The Law and Economics of Privacy, Personal Data, Artificial Intelligence, and Incomplete Monitoringpresents new findings and perspectives from leading international scholars on several emerging areas issues in legal and economic research. The collection contains new theoretical papers on privacy, the protection of personal data, the use of regulatory monitoring under legal standards versus rules, a study of the properties of market efficiency in securities fraud litigation, as well as an analysis of non-exclusionary price floors. It also contains an empirical paper on the relationship between uncertainty of patent approval of artificial intelligence applications and the Supreme Court's decision in Alice Corp. v. CLS Bank International. Finally, the volume features a law-and-economics assessment of the Chinese financial system within the context of the trade-off between centralized control and rapid growth. This 30th volume of Research in Law and Economicsshowcases the cutting edge theoretical and empirical findings for researchers and professionals considering these complex issues intersecting law, technology, and economics.
Publication Date: 2020-12-01
Many of the English translations of Indigenous languages that we commonly use today have been handed down from colonial missionaries whose intent was to fundamentally alter or destroy prior Indigenous knowledge and praxis. In this text, author Mark D. Freeland develops a theory of worldview that provides an interrelated logical mooring to shed light on the issues around translating Indigenous languages in and out of colonial languages. In tandem with other linguistic and narrative methods, this theory of worldview can be employed to help root out the reproduction of colonial culture in Indigenous languages and can be a useful addition to the repertoire of tools needed to return to life-giving relationships with our environment. These issues of decolonization are highlighted in the trajectory of treaty language associated with relationships to land and their present-day importance. This book uses the 1836 Treaty of Washington and its contemporary manifestation in Great Lakes fishing rights and the State of Michigan's 2007 Inland Consent Decree as a means of identifying the role of worldview in deciphering the logics embedded in Anishinaabe thought associated with these relationships to land. A fascinating study for students of Indigenous and linguistic disciplines, this book deftly demonstrates the significance of worldview theory in relation to the logics of decolonization of Indigenous thought and praxis.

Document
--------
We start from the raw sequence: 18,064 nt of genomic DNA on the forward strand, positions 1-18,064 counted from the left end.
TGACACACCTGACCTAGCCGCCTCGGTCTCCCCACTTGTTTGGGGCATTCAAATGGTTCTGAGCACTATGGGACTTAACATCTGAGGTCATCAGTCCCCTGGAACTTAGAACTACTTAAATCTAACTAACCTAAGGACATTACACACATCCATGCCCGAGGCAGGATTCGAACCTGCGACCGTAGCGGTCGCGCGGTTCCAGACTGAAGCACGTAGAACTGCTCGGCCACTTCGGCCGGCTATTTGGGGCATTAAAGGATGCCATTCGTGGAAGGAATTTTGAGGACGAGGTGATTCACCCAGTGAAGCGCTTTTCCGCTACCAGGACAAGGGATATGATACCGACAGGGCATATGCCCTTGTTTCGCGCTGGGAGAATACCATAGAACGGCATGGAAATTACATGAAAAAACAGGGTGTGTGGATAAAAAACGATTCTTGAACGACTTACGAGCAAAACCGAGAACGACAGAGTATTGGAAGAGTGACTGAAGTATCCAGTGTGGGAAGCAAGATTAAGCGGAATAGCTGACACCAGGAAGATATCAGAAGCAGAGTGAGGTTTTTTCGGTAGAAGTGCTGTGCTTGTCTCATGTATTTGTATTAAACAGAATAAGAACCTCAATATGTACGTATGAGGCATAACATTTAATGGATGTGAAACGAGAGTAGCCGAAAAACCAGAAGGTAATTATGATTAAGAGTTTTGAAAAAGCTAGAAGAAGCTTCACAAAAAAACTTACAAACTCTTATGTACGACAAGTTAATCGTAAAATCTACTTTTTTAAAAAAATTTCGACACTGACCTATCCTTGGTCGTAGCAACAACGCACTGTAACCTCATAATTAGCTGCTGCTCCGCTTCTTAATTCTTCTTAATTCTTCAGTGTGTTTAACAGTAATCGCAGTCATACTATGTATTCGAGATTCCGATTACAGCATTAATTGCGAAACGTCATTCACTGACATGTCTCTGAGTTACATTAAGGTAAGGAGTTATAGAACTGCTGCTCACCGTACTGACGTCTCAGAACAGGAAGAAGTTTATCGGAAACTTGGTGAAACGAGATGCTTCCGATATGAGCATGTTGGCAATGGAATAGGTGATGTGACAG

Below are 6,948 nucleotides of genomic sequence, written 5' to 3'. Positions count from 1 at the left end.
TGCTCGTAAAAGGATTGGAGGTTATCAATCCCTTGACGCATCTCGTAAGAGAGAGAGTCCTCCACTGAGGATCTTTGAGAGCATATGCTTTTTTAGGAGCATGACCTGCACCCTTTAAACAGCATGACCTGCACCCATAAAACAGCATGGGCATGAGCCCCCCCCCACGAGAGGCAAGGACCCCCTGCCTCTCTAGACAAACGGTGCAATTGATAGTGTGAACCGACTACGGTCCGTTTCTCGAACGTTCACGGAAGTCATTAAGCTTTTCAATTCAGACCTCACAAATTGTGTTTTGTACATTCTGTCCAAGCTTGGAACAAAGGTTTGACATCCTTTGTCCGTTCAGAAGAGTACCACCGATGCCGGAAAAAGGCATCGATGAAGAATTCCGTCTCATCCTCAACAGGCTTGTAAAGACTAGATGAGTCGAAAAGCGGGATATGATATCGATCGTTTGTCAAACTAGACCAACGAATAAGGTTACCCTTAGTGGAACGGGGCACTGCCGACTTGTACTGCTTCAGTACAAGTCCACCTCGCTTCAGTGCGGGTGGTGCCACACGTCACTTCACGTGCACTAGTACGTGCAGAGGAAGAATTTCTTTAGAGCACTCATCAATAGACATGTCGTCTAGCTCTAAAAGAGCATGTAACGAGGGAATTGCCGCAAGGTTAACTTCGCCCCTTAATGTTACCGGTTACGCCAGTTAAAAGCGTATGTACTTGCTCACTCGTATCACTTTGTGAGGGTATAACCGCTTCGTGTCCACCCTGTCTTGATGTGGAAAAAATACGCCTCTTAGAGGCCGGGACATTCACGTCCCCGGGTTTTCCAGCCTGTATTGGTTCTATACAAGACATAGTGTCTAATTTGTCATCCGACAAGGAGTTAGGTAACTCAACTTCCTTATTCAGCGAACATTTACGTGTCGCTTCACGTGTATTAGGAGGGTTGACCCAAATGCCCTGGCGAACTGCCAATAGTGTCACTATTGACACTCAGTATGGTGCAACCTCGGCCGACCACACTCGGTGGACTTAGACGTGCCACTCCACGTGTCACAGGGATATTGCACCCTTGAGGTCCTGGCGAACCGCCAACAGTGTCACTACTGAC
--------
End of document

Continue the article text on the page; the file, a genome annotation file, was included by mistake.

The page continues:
They Don't Want Her There by
Publication Date: 2022-04-27
Before the nation learned about workplace sexual harassment from Anita Hill, and decades before the #MeToo movement, Chinese American professor Jean Jew M.D. brought a lawsuit against the University of Iowa, alleging a sexually hostile work environment within the university's College of Medicine. As Jew gained accolades and advanced through the ranks at Iowa, she was met with increasingly vicious attacks on her character by her white male colleagues--implying that her sexuality had opened doors for her. After years of being subjected to demoralizing sexual, racial, and ethnic discrimination, finding herself without any higher-up departmental support, and noting her professional progression beginning to suffer by the hands of hate, Jean Jew decided to fight back. Carolyn Chalmers was her lawyer. This book tells the inside story of pioneering litigation unfolding during the eight years of a university investigation, a watershed federal trial, and a state court jury trial. In the face of a university determined to defeat them and maintain the status quo, Jew and Chalmers forged an exceptional relationship between a lawyer and a client, each at the top of their game and part of the first generation of women in their fields. They Don't Want Her There is a brilliant, original work of legal history that is deeply personal and shows today's professional women just how recently some of our rights have been won--and at what cost.
Common Good Constitutionalism by
Publication Date: 2022-02-07
The way that Americans understand their Constitution and wider legal tradition has been dominated in recent decades by two exhausted approaches: the originalism of conservatives and the "living constitutionalism" of progressives. Is it time to look for an alternative? Adrian Vermeule argues that the alternative has been there, buried in the American legal tradition, all along. He shows that US law was, from the founding, subsumed within the broad framework of the classical legal tradition, which conceives law as "a reasoned ordering to the common good." In this view, law's purpose is to promote the goods a flourishing political community requires: justice, peace, prosperity, and morality. He shows how this legacy has been lost, despite still being implicit within American public law, and convincingly argues for its recovery in the form of "common good constitutionalism." This erudite and brilliantly original book is a vital intervention in America's most significant contemporary legal debate while also being an enduring account of the true nature of law that will resonate for decades with scholars and students.